Courses by category: General Education

Course participants will gain a deep understanding of the impact attention-deficit/hyperactivity disorder (ADHD) has on the performance of students in the classroom. Research-based instructional strategies and behavior management strategies will be explored, along with methods to improve executive function skills. The implementation of appropriate accommodations, modifications, and interventions will also be highlighted. This course engages participants with meaningful, applicable, and practical activities with a focus on success for students with ADHD.
This course is designed to enhance a participant’s knowledge of assessment and grading practices. The following themes will be investigated: formative assessment, summative assessment, learning targets and outcomes, methods of assessing, types of assessment protocols, grading practices, providing feedback, and defining mastery. This course prepares teachers by providing them with the essential elements needed to translate assessment of learning to assessment for learning. 
Participants in this course will examine collaborative, engaged, cooperative learning—a significant shift away from the typical teacher-centered classroom. Participants will learn how developing a classroom culture of trust, safety, challenge, and joy can foster engaged and effective learning. Research suggests that effective communication and collaboration are essential to becoming a successful learner. Participants will learn how to develop classroom learning experiences around students’ constructing knowledge and engaging in action together. Techniques to develop intrinsic motivation that leads to student engagement and achievement will be researched. Foundational work in this course will include the research and use of collaborative learning, engaged learning, and cooperative learning models. Participants will synthesize these paradigms and create applications for implementation into their own classrooms.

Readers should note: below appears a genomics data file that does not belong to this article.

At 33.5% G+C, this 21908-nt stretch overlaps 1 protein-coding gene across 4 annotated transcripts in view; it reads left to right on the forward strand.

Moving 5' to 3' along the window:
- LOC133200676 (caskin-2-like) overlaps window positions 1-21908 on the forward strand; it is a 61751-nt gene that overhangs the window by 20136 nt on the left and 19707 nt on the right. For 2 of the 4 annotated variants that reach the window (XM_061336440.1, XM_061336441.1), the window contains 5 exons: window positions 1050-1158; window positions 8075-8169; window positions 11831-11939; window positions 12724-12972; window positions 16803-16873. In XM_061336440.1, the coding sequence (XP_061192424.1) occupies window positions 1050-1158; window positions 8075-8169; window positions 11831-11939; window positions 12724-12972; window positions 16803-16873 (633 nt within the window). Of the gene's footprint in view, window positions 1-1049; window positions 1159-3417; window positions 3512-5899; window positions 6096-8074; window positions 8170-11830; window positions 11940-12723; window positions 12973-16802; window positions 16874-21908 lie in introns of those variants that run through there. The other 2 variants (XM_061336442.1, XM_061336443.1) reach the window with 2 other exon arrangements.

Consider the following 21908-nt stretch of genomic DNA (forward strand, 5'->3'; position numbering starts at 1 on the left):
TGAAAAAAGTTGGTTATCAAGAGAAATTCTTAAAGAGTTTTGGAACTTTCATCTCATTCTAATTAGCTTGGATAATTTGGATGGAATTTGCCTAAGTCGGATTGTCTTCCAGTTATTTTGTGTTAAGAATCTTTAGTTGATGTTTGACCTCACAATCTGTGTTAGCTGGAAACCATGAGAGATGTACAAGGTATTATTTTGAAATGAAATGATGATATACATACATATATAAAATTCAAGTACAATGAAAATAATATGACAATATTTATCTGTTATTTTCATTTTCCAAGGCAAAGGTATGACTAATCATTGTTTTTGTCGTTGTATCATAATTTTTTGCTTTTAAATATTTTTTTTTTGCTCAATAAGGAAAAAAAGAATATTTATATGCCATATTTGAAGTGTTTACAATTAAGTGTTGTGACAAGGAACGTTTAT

This course is designed to give educators at all levels (K–12) an overview of research related to harassment, bullying and cyberbullying. Influences within and outside of the school will be explored. Educators will develop effective tools for the identification and prevention of bullying behaviors. Interventions, including home/school connections, will be presented to address opportunities for change, which can positively influence student achievement.  
Research suggests that effective communication and collaboration are essential to becoming a successful learner in the 21st century.  These threads of collaboration and communication consistently run through the Common Core Standards adopted by most states. Foundational work in this course will include the research base and operational definitions for collaborative learning, engaged learning, and cooperative learning.  Participants will synthesize these paradigms and create applications for implementation into their own classrooms.
This course is designed to explore the critical need to differentiate instruction for 21st century learners. The philosophy of differentiation will be examined in relationship to cultural needs, learning styles, intelligence theories, and thinking skills. The use of technology and the role of effective feedback will also be addressed. Participants will be provided multiple opportunities to engage in discussions and activities that refine their current differentiation strategies and practices in an effort to meet the needs of all K–16 learners.
Participants in this course will learn the history of the LGBTQ movement, key terminology, how preconception and discrimination impact the LGBTQ community and review strategies for fostering LGBTQ-inclusivity in schools. Participants will examine myths and perceptions, as well as curriculum and best practices associated with LGBTQ students. Participants will be provided multiple opportunities to engage in discussions and activities that refine and define strategies and practices focusing on meeting the comprehensive needs of LGBTQ students. 
This course is designed to help K–12 teachers navigate the ever-growing complexities of the education profession while simultaneously helping them to balance their lives and careers. Teachers will learn the tenets of Positive Psychology (Seligman) and related theories and strategies. These, in turn, will provide the foundation for increasing personal and professional resilience, maintaining flexibility, and tending to physical and mental health as a basis to improve classroom experiences for all. Teachers will also survey current initiatives, standards, and skills, such as the Common Core State Standards, RtI, the Danielson Evaluation model, the Flipped Class model, and 21st century skills.